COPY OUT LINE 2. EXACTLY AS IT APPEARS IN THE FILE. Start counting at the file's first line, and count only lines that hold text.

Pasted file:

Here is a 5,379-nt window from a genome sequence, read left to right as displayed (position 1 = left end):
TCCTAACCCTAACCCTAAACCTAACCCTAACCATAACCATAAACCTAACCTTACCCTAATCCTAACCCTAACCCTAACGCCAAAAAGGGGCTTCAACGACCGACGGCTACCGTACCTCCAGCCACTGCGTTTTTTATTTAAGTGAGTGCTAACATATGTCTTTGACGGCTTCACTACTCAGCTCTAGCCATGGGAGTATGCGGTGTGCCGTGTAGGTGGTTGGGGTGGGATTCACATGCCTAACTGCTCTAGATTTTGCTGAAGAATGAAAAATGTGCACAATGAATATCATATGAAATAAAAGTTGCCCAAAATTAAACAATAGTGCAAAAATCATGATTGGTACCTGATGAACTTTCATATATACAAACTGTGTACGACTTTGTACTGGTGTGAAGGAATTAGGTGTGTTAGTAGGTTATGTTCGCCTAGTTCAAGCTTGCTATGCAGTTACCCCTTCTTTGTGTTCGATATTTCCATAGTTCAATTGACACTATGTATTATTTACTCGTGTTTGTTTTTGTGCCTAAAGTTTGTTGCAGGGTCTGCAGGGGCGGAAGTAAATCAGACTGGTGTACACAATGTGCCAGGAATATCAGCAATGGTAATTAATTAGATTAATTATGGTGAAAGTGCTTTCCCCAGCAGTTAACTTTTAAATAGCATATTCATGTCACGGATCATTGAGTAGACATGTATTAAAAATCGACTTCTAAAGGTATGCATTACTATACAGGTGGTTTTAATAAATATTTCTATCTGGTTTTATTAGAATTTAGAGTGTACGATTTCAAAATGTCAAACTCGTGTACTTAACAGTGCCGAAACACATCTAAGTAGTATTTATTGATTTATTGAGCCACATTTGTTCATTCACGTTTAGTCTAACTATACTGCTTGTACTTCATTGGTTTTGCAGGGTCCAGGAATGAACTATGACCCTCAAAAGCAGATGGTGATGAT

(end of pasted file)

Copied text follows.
TCCTAACCCTAACCCTAAACCTAACCCTAACCATAACCATAAACCTAACCTTACCCTAATCCTAACCCTAACCCTAACGCCAAAAAGGGGCTTCAACGACCGACGGCTACCGTACCTCCAGCCACTGCGTTTTTTATTTAAGTGAGTGCTAACATATGTCTTTGACGGCTTCACTACTCAGCTCTAGCCATGGGAGTATGCGGTGTGCCGTGTAGGTGGTTGGGGTGGGATTCACATGCCTAACTGCTCTAGATTTTGCTGAAGAATGAAAAATGTGCACAATGAATATCATATGAAATAAAAGTTGCCCAAAATTAAACAATAGTGCAAAAATCATGATTGGTACCTGATGAACTTTCATATATACAAACTGTGTACGACTTTGTACTGGTGTGAAGGAATTAGGTGTGTTAGTAGGTTATGTTCGCCTAGTTCAAGCTTGCTATGCAGTTACCCCTTCTTTGTGTTCGATATTTCCATAGTTCAATTGACACTATGTATTATTTACTCGTGTTTGTTTTTGTGCCTAAAGTTTGTTGCAGGGTCTGCAGGGGCGGAAGTAAATCAGACTGGTGTACACAATGTGCCAGGAATATCAGCAATGGTAATTAATTAGATTAATTATGGTGAAAGTGCTTTCCCCAGCAGTTAACTTTTAAATAGCATATTCATGTCACGGATCATTGAGTAGACATGTATTAAAAATCGACTTCTAAAGGTATGCATTACTATACAGGTGGTTTTAATAAATATTTCTATCTGGTTTTATTAGAATTTAGAGTGTACGATTTCAAAATGTCAAACTCGTGTACTTAACAGTGCCGAAACACATCTAAGTAGTATTTATTGATTTATTGAGCCACATTTGTTCATTCACGTTTAGTCTAACTATACTGCTTGTACTTCATTGGTTTTGCAGGGTCCAGGAATGAACTATGACCCTCAAAAGCAGATGGTGATGAT